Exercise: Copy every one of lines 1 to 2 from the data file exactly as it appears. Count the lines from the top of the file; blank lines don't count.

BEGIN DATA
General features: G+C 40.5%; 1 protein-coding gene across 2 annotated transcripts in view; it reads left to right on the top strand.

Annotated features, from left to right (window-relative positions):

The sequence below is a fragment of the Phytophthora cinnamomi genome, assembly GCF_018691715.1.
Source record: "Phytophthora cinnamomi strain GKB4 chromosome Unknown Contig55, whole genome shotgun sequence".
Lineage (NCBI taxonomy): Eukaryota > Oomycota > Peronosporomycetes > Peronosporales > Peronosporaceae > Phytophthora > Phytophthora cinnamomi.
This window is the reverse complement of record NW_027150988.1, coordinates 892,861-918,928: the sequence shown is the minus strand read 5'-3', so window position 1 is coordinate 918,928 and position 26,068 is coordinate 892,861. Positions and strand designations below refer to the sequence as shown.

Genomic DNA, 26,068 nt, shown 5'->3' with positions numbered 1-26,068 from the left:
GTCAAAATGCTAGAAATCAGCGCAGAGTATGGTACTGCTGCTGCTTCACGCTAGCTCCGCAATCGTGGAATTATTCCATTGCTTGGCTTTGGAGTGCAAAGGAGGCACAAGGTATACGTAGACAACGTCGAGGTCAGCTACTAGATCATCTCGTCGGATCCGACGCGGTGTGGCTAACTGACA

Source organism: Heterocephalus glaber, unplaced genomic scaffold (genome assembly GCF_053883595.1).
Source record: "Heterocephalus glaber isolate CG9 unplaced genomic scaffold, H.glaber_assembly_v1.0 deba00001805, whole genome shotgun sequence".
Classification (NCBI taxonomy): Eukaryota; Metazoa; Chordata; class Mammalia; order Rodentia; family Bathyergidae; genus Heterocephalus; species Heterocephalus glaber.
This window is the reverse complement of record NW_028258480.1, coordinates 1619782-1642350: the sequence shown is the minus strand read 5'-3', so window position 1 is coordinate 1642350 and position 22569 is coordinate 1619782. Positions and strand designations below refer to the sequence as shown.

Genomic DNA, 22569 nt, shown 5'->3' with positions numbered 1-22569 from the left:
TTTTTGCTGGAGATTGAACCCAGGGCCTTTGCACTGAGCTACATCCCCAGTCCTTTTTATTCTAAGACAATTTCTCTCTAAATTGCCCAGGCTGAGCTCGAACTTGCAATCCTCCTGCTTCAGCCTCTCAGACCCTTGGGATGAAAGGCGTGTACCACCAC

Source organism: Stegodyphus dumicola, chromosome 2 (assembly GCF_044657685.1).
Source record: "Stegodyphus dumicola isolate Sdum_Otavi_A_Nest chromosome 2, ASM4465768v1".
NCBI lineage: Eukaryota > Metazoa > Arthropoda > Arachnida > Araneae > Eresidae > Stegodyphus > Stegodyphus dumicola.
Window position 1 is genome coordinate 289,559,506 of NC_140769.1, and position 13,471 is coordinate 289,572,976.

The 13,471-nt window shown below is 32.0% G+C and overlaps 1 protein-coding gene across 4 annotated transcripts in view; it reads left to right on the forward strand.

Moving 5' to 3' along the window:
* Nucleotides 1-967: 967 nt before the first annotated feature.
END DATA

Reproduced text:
General features: G+C 40.5%; 1 protein-coding gene across 2 annotated transcripts in view; it reads left to right on the top strand.

Annotated features, from left to right (window-relative positions):